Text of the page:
The town of Hollywood never should have tried to own and operate its own sewer system. That’s the main takeaway after a burst pipe leaked raw sewage into the Stono River for weeks in January, disrupting oyster harvesting at the peak of the season.
Maintaining a sewer system just isn’t economically feasible for a town of only about 5,000 residents. And Hollywood Town Council refused to raise rates for years, putting off necessary upgrades and fixes, according to a recent Post and Courier investigation by reporter Chloe Johnson.
Fortunately, it looks like a solution has presented itself.
Dorchester County Water and Sewer, which serves at least one Hollywood neighborhood, will help bring the sewer system into good working order.
Meanwhile, the Charleston Water System, which already handles Hollywood’s wastewater treatment, will help find grants and other funds to make costly repairs and study the possibility of taking over long-term control.
The agreement, which still needs Dorchester County Council and Charleston Water System approval, will hopefully help Hollywood shore up its sewer system and keep it running smoothly without overburdening the town’s residents.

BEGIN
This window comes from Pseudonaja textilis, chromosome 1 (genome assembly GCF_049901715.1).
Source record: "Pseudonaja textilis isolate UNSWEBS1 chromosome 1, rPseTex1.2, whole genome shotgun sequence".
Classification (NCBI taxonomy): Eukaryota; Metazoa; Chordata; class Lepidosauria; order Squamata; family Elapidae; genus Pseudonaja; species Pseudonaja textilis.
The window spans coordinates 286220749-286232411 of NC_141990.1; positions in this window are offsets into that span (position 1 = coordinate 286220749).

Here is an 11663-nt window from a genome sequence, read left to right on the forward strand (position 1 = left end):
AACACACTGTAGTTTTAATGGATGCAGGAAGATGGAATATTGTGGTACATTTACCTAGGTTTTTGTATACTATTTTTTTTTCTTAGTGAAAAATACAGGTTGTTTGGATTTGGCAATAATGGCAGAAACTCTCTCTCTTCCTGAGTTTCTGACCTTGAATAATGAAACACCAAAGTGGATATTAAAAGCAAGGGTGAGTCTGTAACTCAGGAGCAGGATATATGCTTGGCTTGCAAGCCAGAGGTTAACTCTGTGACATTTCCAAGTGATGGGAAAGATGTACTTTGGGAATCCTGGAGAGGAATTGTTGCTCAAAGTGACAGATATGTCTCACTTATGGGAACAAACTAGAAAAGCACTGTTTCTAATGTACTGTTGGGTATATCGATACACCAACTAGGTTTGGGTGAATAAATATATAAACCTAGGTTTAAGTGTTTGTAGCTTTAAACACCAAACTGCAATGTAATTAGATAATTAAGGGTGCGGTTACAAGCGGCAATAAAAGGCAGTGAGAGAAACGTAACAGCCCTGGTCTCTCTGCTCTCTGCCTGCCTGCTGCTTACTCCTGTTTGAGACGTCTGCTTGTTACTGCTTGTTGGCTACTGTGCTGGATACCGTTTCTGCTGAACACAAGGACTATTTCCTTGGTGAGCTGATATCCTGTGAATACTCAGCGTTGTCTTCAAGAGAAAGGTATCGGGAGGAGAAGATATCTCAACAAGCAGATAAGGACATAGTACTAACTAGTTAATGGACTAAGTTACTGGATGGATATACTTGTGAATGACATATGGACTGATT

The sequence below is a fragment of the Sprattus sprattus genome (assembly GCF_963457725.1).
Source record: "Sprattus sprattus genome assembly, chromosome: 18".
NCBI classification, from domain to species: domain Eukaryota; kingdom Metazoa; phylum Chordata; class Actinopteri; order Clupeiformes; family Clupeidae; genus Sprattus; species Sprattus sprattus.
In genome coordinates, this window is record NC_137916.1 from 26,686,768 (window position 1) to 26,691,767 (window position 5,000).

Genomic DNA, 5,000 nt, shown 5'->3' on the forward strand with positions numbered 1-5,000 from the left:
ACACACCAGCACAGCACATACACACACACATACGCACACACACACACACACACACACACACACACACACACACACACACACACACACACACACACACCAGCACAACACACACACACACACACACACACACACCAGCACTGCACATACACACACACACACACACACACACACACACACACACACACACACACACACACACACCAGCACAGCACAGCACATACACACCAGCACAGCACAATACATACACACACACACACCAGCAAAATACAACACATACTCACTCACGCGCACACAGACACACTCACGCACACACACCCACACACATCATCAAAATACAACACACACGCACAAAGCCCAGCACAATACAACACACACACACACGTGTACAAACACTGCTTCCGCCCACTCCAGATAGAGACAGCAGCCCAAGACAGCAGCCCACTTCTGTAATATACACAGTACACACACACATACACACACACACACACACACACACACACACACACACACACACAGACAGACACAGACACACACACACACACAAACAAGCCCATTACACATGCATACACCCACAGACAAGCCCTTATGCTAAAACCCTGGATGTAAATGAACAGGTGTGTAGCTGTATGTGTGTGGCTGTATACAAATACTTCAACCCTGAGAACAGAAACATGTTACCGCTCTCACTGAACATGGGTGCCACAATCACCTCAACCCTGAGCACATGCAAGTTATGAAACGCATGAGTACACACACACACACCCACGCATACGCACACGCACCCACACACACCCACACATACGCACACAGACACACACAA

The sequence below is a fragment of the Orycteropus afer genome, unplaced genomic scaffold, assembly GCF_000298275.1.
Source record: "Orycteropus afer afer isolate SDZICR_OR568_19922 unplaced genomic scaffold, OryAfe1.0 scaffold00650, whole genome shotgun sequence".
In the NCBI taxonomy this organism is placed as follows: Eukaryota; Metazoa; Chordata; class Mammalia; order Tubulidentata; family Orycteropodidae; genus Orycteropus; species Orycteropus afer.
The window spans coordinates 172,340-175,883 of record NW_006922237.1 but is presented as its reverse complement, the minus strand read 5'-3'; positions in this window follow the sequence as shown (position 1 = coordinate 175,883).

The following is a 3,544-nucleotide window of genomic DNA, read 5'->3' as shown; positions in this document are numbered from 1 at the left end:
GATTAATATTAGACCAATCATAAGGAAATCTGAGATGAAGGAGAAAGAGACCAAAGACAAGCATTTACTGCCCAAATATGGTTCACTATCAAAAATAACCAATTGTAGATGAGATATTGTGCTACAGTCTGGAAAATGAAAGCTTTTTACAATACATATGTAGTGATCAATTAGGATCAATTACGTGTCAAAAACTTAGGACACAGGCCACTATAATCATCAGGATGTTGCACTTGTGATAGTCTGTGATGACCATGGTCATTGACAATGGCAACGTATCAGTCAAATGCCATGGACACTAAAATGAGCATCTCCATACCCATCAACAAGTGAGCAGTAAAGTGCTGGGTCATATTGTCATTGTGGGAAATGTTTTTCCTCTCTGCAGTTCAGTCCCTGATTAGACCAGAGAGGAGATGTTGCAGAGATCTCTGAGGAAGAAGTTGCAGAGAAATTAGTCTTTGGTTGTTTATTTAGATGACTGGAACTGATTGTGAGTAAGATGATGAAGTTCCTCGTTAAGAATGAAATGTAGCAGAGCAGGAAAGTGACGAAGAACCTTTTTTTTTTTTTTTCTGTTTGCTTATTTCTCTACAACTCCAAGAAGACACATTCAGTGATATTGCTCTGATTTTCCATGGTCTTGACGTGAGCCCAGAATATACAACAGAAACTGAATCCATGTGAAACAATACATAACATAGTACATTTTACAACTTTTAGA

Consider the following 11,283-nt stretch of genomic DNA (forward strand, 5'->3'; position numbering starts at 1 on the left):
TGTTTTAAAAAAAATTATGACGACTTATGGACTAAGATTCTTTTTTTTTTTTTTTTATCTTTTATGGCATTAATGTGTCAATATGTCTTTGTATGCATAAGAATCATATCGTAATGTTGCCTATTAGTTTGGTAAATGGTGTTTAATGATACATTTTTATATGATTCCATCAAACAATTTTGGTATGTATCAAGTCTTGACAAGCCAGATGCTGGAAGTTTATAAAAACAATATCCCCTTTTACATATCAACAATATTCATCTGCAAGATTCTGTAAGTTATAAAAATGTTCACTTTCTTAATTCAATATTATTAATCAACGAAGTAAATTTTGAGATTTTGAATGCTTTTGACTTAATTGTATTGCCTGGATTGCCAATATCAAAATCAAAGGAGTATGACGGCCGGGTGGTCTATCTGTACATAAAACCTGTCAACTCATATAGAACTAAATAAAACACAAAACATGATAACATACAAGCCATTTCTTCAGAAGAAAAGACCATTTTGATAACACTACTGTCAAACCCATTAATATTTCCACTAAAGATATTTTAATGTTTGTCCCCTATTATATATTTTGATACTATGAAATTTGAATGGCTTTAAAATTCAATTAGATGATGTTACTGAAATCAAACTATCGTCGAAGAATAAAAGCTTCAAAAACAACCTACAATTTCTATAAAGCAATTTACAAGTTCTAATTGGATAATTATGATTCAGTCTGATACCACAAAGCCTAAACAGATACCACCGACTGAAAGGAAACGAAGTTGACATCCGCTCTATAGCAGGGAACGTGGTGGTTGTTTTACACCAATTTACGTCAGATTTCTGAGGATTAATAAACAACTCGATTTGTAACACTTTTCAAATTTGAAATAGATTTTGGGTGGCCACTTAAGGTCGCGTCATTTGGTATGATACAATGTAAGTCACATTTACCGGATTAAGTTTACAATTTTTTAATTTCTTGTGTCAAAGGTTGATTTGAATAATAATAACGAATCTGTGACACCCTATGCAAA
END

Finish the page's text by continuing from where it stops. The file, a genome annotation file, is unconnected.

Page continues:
Really, it was never Hollywood’s intention to run its own sewer system for so few residents. In the late 1980s, the town agreed to switch from septic tanks to a more robust system on the assumption that growth would follow and help the new pipes and pumps pay for themselves.
That never quite panned out on the scale town leaders expected, and Hollywood was stuck with 38 miles of pipes and 26 pump stations that would have been impractical to maintain through customers’ monthly water bills.
Charleston Water System oversaw maintenance for Hollywood until 2003, when town officials decided they could save money by doing the work in-house. That turned out to be more complicated than expected, and major repairs were neglected.
In 2006, the state Department of Health and Environmental Control put Hollywood under a consent decree for a shocking 11 sewage spills in the previous two years.
That should have been enough of a red flag to make some major changes. But things pretty much went back to normal until last February, when Charleston Water System officials noticed an unusual flow coming from Hollywood and determined that millions of gallons of sewage had been leaking for weeks.
Obviously, action must be taken to prevent a similar disaster in the future.
And it would be worth the state Legislature’s time to come up with broad guidelines for dealing with the dozens of other small sewer systems in South Carolina that have collectively registered hundreds of spills over the past several years, according to DHEC records.
Shifting operating and maintenance responsibilities to larger water companies could save residents money and protect their health and the environment. The alternative is a costly, disgusting and potentially dangerous mess.